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3 reasons the Apple iPad Mini won't fail

SAN JOSE, CA - OCTOBER 23:  Apple Senior Vice President Phil Schiller announces the new iPad Mini. It's smaller and lighter and $329 for a 16GB WiFi-only version. And it arrives just in time for the holidays!
SAN JOSE, CA - OCTOBER 23: Apple Senior Vice President Phil Schiller announces the new iPad Mini. It's smaller and lighter and $329 for a 16GB WiFi-only version. And it arrives just in time for the holidays! Kevork Djansezian/Getty Images

Apple is currently rolling out some new products in San Francisco. So far, we've seen a new MacBook Pro and a thinner and sexier iteration of the iMac, which is just another word for "planned obsolescence" in Apple-land. 

But the main event is yet to come: A smaller iPad, about 8 inches in size, called "iPad Mini."

Unlike the iPhone 5, which prior to launch I argued was doomed — DOOMED! — the iPad Mini/Air/Junior/Deuce/Whatever could succeed wildly. Here's why...

Apple owns the tablet market, so it's no big deal to steal share from itself. Apple has sold 100 million iPads in the two years since its introduction. As I and others have pointed out, there is no tablet market. There's an iPad market. However, since the arrival of the Kindle Fire and now the Microsoft Surface, there is some pressure on Cupertino. iPad Mini naysayers argue that a smaller, cheaper tablet will cannibalize the Big Boy. Probably true. But the thing is, Apple can afford to cannibalize the iPad, with a base iPad Mini that's $329 in the 16 GB WiFi-only version. And if it steals some lower-end market share from Amazon ... well, there's nothing wrong with that.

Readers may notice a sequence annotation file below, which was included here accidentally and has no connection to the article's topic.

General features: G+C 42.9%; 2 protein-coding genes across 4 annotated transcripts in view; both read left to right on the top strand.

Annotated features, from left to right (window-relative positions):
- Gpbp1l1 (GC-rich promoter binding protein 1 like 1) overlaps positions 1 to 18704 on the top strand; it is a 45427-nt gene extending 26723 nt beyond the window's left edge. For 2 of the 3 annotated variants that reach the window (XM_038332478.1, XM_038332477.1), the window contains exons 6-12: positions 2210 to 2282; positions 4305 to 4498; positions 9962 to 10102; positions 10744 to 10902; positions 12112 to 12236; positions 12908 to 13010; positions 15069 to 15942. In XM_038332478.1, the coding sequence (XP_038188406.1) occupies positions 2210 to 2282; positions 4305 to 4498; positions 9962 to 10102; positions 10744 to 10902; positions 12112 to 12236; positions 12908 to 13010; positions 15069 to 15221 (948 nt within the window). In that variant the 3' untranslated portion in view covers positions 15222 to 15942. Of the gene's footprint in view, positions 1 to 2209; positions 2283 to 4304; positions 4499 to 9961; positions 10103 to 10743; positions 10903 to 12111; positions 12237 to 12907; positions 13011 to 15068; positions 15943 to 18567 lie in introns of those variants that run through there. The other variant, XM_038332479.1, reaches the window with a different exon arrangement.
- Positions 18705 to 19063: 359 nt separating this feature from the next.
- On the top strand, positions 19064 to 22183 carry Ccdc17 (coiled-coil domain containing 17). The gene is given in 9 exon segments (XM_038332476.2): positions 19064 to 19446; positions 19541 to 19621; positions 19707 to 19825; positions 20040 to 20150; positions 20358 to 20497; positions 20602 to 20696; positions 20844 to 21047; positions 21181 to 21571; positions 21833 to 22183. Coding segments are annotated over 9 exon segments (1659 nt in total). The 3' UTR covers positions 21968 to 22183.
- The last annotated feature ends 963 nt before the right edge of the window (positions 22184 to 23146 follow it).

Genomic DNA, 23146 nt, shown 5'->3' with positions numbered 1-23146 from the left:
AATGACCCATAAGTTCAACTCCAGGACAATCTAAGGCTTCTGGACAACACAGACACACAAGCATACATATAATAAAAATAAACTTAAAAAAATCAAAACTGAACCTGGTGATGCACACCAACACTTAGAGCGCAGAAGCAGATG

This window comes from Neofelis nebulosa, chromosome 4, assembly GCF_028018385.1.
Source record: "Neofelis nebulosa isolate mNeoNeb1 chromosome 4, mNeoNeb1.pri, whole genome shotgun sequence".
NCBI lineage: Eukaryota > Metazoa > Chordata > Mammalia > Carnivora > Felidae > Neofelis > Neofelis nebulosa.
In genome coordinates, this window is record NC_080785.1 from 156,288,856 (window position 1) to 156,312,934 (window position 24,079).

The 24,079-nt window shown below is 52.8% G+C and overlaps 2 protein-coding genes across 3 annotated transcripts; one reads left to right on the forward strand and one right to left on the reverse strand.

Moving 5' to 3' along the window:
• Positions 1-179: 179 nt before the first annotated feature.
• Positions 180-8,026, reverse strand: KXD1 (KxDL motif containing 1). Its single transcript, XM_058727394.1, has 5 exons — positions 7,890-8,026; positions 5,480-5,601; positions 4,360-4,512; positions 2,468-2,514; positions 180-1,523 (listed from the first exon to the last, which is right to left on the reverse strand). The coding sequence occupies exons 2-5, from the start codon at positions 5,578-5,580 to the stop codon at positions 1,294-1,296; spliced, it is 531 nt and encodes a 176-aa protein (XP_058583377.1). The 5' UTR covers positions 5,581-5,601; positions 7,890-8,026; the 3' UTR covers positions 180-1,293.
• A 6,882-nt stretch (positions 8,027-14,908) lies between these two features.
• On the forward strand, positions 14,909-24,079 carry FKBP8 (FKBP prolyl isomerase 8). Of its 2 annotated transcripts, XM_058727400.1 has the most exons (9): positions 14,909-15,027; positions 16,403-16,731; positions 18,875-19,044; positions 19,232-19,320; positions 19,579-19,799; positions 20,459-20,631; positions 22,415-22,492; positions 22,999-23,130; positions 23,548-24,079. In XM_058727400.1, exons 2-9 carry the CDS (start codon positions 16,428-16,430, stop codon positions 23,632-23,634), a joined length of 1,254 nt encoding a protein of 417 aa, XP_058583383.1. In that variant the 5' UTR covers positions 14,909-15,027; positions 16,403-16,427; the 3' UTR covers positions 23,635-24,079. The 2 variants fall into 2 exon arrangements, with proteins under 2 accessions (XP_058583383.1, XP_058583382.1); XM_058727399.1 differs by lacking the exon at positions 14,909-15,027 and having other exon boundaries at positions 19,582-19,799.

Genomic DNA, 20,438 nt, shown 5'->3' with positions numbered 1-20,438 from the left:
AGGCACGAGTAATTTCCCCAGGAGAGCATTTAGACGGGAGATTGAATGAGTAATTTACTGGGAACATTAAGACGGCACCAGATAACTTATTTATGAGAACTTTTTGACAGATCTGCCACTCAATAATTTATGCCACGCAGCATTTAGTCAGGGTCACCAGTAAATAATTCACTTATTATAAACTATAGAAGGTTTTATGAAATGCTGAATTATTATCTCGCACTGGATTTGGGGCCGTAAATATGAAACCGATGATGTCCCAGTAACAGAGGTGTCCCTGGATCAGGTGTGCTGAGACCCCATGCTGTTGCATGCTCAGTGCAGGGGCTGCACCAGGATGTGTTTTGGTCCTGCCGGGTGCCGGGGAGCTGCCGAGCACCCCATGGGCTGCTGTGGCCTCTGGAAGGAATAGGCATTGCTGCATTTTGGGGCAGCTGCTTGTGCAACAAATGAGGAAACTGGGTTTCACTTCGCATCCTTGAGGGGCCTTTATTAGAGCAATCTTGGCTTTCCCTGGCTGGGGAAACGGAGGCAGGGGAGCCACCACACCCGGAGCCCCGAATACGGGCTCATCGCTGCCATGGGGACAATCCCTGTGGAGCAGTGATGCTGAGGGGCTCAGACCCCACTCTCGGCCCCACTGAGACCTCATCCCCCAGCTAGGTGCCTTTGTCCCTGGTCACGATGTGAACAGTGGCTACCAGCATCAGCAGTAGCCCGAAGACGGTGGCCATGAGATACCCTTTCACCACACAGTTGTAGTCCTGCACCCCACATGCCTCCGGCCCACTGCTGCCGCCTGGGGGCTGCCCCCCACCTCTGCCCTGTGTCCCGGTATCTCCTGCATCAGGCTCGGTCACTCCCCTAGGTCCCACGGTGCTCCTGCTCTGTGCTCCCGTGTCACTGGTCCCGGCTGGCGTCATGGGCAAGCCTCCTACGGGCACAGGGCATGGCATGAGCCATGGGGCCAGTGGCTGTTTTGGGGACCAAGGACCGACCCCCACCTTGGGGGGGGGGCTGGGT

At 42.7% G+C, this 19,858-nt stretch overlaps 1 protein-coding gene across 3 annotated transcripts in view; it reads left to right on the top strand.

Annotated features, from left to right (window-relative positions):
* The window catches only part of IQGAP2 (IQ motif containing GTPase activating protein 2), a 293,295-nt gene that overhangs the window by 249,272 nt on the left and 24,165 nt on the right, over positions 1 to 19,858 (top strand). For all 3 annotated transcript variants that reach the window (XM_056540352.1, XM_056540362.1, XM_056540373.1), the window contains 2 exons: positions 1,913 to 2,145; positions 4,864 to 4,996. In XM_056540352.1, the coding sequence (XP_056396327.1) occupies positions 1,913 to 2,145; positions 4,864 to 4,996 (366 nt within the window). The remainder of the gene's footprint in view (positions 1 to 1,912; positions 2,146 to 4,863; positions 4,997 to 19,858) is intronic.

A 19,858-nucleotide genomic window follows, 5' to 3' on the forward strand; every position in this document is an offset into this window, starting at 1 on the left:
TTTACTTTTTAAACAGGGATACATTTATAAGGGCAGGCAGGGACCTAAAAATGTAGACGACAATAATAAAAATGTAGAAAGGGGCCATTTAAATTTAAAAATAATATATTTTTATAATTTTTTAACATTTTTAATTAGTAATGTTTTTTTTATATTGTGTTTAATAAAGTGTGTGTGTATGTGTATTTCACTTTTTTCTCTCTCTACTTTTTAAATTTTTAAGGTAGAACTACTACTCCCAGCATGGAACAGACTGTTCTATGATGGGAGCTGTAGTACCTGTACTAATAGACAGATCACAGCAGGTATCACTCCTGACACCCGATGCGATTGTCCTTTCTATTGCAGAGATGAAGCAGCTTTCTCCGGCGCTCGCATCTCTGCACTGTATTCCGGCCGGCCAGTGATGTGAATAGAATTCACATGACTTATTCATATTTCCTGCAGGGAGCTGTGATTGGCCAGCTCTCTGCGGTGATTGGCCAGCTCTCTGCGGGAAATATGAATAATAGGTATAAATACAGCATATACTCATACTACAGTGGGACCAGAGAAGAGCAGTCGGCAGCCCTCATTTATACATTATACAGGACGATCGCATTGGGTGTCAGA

The iPad as a franchise is ultimately more important to Apple than the iPhone. It is only a matter of time before the iPhone, which accounts for the bulk of Apple's profits, loses its extreme specialness and get disrupted by either something new that Apple didn't invent or by commodity smartphones that do all the things that the iPhone does but arrive on a brisker schedule of updates (iPhone users have to wait two years between devices). Meanwhile, Apple is on a trajectory to shed the PC business at some point and move toward an all-in strategy with consumer products that could — could — include an Apple iTV. Apple doesn't sell a lot of desktops and laptops, but the ones it does sell, it sells in several configurations. Even the good old iPod comes in multiple versions. If the future of "computing" for what used to be Apple Computer is tablets, then it needs to sell iPads that mirror the product diversity, limited though it is, that Apple has offered with other lines.

The iPad Maxi is actually uncomfortably ... big. Steve Jobs was right that a 10-inch tablet is the right size for awesome tablet-ness. Unfortunately, the iPad has always been a bit un-awesome to hold like a book or magazine. Amazon Kindle e-readers love that svelte little sucker for a reason. It is a lot easier to curl up with a Kindle Fire than it is to snuggle with an iPad. Also, the iPad doesn't exactly sit unobtrusively in a backpack or briefcase. It occupies as much space as a MacBook Air, and it doesn't have a keyboard. Apple needed something smaller and lighter to "fix" what little was wrong with the iPad. Reduction yields perfection.

Apple is likely to sell a lot of iPads this holiday season, so its timing is perfect for the iPad Mini. Anyone who was 'kinda sorta' thinking about a Kindle Fire HD or Android tablet now has an Apple product that is priced fairly competitively. Consumers will be asking the question: Wouldn't I really rather have an iPad Mini?

Follow Matthew DeBord and the DeBord Report on Twitter. And ask Matt questions at Quora.

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